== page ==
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4 Tips For Writing A Prenuptial Agreement

by Marie Caldwell

A prenuptial agreement is an agreement that states guidelines for how your money and assets are handled during a divorce. If you have a large amount of assets before you get married, you can have stipulations that state your spouse would not receive half of those assets should you get divorced. If you need to write up a prenup before marriage, here are some guidelines to follow.

Be Honest About What Assets You Have

For the most successful prenuptial agreement, you will need to be honest and upfront about all of your assets. This includes looking through your tax returns for proper balances, seeing your expenses and debt, and looking at your income. Any property you own also needs to be noted on balance sheets before you write up the prenuptial agreement. Your assets and property will be itemized before you continue drafting the prenup.

Detail What Property Was Acquired Before the Relationship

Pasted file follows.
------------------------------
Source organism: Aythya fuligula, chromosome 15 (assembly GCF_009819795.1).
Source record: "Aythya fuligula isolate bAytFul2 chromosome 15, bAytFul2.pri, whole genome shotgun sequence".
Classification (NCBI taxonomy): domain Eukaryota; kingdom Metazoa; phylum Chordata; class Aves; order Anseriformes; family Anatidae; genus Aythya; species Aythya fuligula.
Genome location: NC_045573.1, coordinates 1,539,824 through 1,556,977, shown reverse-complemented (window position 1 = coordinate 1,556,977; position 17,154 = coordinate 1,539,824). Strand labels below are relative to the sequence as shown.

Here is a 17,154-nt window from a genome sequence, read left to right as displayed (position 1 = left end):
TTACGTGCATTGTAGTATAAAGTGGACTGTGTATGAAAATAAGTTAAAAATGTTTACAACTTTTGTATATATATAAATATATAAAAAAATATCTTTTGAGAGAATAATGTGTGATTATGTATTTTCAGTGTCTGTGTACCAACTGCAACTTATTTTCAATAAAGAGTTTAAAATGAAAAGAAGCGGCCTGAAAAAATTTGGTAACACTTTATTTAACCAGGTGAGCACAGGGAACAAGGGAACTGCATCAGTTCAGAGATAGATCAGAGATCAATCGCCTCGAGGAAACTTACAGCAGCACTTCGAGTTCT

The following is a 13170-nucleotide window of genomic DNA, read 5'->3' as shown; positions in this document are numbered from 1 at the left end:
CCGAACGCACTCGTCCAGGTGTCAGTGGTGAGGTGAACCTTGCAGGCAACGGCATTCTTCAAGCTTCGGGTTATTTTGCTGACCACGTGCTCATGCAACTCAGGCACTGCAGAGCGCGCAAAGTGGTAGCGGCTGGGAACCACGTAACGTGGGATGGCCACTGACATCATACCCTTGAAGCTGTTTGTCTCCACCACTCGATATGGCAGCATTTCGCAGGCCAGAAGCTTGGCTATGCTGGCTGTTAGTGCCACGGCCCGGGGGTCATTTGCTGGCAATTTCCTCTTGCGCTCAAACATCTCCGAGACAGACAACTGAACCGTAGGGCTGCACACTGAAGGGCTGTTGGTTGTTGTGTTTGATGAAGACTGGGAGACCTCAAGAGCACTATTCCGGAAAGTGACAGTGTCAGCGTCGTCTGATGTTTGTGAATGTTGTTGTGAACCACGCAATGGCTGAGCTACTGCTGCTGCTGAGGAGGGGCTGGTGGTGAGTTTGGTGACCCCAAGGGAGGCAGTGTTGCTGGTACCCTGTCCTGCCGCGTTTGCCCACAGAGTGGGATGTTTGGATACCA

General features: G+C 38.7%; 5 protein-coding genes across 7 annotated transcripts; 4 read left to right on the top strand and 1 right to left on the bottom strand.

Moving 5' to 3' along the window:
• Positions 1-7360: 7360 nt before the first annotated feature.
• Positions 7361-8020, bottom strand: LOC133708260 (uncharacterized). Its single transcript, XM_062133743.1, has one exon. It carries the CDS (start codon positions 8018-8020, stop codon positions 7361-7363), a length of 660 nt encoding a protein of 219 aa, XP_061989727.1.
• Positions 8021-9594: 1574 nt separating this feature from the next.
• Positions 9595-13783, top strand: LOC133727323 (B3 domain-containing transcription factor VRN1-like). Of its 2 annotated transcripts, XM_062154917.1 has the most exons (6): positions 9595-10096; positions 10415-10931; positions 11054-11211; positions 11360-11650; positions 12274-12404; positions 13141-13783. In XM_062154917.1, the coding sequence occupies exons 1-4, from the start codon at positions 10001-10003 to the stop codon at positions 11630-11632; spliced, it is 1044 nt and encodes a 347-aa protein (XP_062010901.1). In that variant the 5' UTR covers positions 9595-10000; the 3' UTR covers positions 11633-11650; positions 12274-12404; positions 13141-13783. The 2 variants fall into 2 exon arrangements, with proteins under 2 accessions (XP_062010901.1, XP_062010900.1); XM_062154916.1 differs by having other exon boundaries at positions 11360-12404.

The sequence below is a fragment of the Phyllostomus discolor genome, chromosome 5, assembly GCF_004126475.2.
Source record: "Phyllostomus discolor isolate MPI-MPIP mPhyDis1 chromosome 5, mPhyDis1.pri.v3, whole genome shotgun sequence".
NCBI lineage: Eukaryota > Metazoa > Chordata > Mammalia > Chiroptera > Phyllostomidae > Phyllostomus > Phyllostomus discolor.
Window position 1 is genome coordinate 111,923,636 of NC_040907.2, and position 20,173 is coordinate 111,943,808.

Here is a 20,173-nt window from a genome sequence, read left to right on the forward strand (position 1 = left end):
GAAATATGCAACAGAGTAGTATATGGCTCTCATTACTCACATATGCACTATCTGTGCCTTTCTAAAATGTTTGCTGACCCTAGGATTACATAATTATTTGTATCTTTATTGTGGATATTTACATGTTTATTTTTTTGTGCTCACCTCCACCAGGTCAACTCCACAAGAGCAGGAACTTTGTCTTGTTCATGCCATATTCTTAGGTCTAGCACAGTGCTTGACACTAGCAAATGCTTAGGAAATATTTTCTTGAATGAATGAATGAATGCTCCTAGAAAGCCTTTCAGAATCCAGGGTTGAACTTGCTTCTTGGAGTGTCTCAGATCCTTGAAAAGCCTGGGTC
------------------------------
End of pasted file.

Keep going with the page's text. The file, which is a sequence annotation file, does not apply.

The next thing you need to do is go down that itemized list and make a note of what assets were acquired before the relationship or marriage, and what you already considered communal property. If after two years of dating, you both purchased a condo together, that condo is going to be considered community property since you co-own it. On the other hand, if you owned a vehicle before you ever got into the relationship, then that is your property alone.

Write Down Provisions

Another thing you want to include in the prenup is what each spouse will receive if you get a divorce. This is up to you and your spouse, and may be based on who has what property or assets prior to marriage. If you are the person who has the majority of the assets, you might want to include something in the prenuptial agreement that says your spouse would get a specific piece of property or percentage of your assets. Work together with your lawyer to decide what is best.

Schedule a Date to Sign the Prenup

Make sure you schedule a date before the wedding to sign the prenup. Do not wait until the last minute, or you risk not getting it signed before you get married. Your lawyer will likely advise you to sign it at least a month before the wedding. Leave enough time to look over the prenup with your fiancé and to make any provisions as necessary before completing the final agreement.